No figure in the popular culture of today looms larger than Donald Trump. The world's most famous businessman is now the Republican Party's leading candidate for the presidency of the United States. But what motivates the bluster and bravado of the newly minted political front-runner who currently occupies every channel on our remote? In order to understand the Trump of the present, the filmmakers behind Trump: What's the Deal? offer us a blast from the past.
This feature documentary arrives under strained and unusual circumstances. Originally set to air on television in the early 1990's, the film failed to generate the support of its subject, who in turn used every trick at his disposal to successfully kill the project. Now, in concert with the unparalleled surging of Trump on the political stage, the film is finally seeing the light of day a full 25 years after it was first obscured from public view.
The film may be dated in its production values, but certainly not in its insights and revelations. In his business heyday during the 1980's, Trump was considered the people's billionaire, a brash but relatable embodiment of the American dream. The apex of this carefully crafted persona occurred on November 12, 1986 when he successfully spearheaded a project to restore the public ice skating rink in New York's Central Park. The media was his darling, and remained firmly committed to furthering the perception of Trump as a cozy benefactor of the common people.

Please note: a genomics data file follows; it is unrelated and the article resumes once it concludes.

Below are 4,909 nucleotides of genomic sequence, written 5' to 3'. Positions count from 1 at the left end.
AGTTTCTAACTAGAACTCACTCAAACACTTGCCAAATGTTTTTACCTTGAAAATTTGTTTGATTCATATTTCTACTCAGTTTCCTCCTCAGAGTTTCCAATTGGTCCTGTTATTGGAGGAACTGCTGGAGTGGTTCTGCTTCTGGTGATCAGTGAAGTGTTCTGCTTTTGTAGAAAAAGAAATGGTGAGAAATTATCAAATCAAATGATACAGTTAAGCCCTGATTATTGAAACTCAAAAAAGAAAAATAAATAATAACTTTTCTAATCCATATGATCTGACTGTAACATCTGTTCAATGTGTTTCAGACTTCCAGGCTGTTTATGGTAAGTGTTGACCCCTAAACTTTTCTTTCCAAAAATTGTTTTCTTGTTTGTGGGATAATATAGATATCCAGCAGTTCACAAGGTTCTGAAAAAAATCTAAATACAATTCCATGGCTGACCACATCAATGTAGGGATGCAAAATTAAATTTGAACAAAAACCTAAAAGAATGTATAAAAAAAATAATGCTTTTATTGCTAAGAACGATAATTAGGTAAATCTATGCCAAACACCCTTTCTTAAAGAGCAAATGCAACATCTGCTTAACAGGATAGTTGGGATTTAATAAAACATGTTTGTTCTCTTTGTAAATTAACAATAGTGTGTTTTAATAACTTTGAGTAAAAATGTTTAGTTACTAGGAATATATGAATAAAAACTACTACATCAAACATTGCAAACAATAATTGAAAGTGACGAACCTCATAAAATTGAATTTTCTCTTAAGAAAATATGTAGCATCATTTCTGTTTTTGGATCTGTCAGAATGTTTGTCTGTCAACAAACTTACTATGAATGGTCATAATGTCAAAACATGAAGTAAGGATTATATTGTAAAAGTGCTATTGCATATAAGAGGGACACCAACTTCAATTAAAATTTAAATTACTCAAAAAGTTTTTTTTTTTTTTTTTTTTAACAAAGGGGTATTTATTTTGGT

That all changed when reports of extramarital affairs and shady business dealings entered the picture, and he found himself the subject of endless tabloid speculation. The film presents and supports many of these claims, including his alleged ties to underworld figures, defaults on massive debts, unfair payment practices amongst his workers, and poor management of the properties which carried his name.
In spite of these damning accusations of ill character, Trump: What's the Deal? highlights perhaps the most significant key to the tycoon's unprecedented success in both the business and political realm: salesmanship. Trump's greatest product is himself, and his greatest gift is in convincing the people that he's the product they want.